The NAB results yesterday included one of the clearest signals yet of the digital disruption which is hitting the finance sector (and other customer facing businesses too).
Worth also reflecting on the fact that since the turn of the century NAB’s net interest margins have fallen 100 basis points, to below 2% today. They have to find a different economic model for the business. Just pulling back to Australia and New Zealand and flogging more mortgages will not solve their problem. The biggest expense by far is the people they employ.
They will shed 6,000 banking jobs and replace them with 2,000 people holding digital skills, from analytics through to software engineers. The future of banking is indeed digital.
This is because banking is a very “bittable” business, and just like newspapers do not need to sell physical documents to distribute news, banks do not need branches, or people on the customer service or sales lines. If they get the digital design right.
In fact, when we completed our last “Quiet Revolution Survey” which looked at customers and their banking channel preferences, we concluded:
The Quiet Revolution highlights that existing players need to be thinking about how they will deploy appropriate services through digital channels, as their customers are rapidly migrating there. We see this migration to digital more advanced amongst higher income households but momentum continues to spread. So players which are slow to catch the wave will be left with potentially less valuable customers longer term. Players need to adapt more quickly to the digital world. We are way past an omni-channel (let them choose a channel) strategy. We need to adopt a “mobile-first” strategy. Such digital migration needs to become central strategy because the winners will be those with the technical capability, customer sense and flexibility to reinvent banking in the digital age. The bank branch has limited life expectancy. Banks should be planning accordingly.
Many households and small businesses were critical of the slow pace at which banks were moving to service digital, and the lack of innovation available via mobile banking applications. And not just younger “digital migrants”.
So the task in hand for NAB and other other industry players, is to manage down the traditional branch and ATM infrastructure, while building compelling digital alternatives, whether it be payments, core banking or wealth management. And keep the business afloat during the transition. Think changing the propellers on an airplane for jet engines while in flight!
It is quite feasible to use robo-banking technologies to replace mortgage brokers, and financial advisers. It is completely possible to apply for a mortgage end-to-end on line, and deliver a quicker and more compelling customer fulfillment experience. Electronic payments can now replace cash. The mobile device will contain an electronic wallet and payment capability and rewards programmes and much more. Physical plastic credit cards are a thing of the past. Every electronic transaction produces data which is now the new life-blood of banking. Use that data to guide customers to new solutions.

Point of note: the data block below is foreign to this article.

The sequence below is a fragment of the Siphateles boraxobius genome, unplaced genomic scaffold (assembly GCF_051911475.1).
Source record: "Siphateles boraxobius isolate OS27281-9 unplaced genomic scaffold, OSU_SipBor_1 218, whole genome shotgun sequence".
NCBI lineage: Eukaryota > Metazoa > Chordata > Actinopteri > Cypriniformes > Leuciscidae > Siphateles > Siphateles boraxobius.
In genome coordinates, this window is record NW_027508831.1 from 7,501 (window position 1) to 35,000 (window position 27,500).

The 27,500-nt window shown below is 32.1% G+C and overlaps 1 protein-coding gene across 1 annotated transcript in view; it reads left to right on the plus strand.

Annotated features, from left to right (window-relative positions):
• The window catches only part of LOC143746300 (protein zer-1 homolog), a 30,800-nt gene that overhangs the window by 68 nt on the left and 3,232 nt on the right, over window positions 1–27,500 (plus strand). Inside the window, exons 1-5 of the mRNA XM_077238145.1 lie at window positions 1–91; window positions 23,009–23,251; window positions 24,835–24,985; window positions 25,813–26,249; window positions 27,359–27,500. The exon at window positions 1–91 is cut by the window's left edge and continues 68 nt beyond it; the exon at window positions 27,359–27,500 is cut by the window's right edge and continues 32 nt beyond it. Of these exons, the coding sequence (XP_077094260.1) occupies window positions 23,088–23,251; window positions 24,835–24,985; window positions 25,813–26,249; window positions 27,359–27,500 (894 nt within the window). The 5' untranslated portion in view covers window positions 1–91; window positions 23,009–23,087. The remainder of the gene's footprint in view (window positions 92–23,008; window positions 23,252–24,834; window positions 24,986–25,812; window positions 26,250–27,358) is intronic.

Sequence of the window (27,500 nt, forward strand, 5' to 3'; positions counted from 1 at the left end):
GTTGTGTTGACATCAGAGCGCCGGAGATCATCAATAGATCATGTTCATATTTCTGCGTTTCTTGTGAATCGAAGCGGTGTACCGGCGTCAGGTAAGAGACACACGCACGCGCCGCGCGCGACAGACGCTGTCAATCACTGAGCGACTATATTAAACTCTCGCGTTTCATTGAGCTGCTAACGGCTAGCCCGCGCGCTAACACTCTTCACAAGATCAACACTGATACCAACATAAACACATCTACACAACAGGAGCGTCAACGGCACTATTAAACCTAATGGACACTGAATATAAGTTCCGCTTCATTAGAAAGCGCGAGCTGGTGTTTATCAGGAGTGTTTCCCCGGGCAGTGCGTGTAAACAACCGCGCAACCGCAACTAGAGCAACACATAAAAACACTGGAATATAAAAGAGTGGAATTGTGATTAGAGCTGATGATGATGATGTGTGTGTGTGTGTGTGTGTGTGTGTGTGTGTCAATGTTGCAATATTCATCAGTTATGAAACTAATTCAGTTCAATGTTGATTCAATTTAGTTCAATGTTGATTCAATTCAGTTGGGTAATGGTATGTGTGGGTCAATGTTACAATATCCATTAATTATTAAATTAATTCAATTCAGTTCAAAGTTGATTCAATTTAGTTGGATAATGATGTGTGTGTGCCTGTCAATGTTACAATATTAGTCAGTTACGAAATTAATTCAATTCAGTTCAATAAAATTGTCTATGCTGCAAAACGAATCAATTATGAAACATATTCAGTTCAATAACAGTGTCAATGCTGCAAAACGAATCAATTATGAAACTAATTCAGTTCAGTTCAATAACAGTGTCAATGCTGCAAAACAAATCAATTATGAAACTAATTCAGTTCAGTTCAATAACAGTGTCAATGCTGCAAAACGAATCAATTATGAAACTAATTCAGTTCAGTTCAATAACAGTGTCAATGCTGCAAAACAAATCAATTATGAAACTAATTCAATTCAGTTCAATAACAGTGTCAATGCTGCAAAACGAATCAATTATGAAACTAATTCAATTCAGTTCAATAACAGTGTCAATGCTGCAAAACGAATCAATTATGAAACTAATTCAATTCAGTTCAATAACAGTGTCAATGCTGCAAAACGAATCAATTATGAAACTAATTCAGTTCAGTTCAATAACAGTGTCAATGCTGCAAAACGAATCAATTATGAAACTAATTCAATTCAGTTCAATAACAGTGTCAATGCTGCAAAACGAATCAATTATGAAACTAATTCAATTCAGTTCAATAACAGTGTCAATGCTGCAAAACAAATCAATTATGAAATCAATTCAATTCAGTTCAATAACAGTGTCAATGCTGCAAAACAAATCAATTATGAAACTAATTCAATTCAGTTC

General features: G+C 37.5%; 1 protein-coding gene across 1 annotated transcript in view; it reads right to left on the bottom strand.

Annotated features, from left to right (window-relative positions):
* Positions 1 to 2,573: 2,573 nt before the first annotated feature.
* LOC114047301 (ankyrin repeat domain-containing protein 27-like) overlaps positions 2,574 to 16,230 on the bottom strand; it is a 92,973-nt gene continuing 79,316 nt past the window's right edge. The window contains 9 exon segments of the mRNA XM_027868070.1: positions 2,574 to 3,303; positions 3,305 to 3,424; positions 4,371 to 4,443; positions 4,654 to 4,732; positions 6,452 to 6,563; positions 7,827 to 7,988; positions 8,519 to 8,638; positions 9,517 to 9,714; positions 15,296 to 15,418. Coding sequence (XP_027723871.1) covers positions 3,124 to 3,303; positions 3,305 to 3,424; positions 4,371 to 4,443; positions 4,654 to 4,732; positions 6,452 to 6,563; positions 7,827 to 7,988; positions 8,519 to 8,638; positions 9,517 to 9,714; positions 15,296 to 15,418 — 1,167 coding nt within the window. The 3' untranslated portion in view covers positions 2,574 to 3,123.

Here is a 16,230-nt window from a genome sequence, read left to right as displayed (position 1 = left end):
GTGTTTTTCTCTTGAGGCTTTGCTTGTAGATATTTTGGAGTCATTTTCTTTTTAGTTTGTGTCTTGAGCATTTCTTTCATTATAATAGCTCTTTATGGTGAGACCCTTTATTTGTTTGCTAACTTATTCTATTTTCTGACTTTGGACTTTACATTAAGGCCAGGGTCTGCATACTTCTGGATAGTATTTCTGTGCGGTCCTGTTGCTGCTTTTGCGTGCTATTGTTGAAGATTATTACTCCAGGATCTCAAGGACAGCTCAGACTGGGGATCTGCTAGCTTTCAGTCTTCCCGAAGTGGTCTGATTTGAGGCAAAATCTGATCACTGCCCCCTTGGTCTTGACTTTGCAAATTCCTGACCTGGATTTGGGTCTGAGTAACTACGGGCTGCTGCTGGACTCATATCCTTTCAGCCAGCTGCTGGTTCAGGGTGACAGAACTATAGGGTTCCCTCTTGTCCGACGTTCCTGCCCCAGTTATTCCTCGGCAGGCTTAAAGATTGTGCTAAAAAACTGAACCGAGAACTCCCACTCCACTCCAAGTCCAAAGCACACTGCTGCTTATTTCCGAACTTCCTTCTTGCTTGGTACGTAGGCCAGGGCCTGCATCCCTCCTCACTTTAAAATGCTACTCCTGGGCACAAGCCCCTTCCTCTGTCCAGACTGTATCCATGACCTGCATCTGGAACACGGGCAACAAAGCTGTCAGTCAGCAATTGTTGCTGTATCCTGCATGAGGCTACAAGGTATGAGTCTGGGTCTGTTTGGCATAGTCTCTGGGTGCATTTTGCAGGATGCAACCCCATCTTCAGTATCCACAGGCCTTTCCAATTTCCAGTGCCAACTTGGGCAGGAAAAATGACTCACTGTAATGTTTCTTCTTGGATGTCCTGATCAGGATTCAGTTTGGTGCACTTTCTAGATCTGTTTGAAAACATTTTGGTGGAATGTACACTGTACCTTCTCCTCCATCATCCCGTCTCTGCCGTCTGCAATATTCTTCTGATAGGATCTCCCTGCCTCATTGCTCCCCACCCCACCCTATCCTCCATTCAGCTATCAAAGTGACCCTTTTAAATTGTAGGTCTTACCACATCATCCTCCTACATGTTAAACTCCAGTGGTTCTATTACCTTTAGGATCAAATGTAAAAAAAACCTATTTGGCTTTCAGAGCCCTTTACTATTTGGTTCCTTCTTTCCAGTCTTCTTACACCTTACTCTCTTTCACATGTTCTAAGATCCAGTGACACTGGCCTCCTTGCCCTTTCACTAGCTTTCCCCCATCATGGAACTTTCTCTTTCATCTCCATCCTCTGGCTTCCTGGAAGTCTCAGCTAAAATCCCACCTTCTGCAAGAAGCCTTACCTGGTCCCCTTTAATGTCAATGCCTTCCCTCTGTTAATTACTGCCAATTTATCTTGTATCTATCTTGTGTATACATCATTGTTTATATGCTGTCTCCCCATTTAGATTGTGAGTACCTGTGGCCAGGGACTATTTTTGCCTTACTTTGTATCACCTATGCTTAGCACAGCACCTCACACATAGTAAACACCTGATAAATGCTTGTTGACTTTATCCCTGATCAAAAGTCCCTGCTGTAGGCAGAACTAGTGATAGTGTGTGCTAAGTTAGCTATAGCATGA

The barriers to change have been the culture (especially in the middle management ranks) within banking organisations, so defaulting to a “let the customer choose” channel approach. But this was always a cop-out. Plus the complexity of the ancient “back-end systems” many of which are tens of years old, have to be tackled or replaced (as the CBA has done).
But now, banks have to be re-engineered and migrated to digital, harnessing the power of algorithms, robotics and user experience experts. A whole new world. We may need banking services, but do we need a bank?
Then there will be consequences for society. First, banks of the future will have many fewer staff, and those who remain will need different skills. Almost none will be customer facing. Just as robots replaced workers on the assembly line, robots are now becoming bankers.
Second, the minority of customers who a Digital Luddites will need to be handled appropriately. The current branch infrastructure is just too expensive. How will banks meet their implicit service obligation? Or will they try to trade it away, as they did with the ATM network?
But third, and this is the rub. What we are discussing here is also happening across other industries, and as the digital revolution gains pace, the risk is that more people find themselves without employment.
This is the worry-some aspect of digital transformation. Digital efficiency will mean fewer jobs. What happens to those without?
We are just 10% along the digital journey. It is unstoppable, and business models, careers and whole chunks of the banking system will be shaken to pieces. Just ask the Fintechs! But the social implications should certainly be considered too.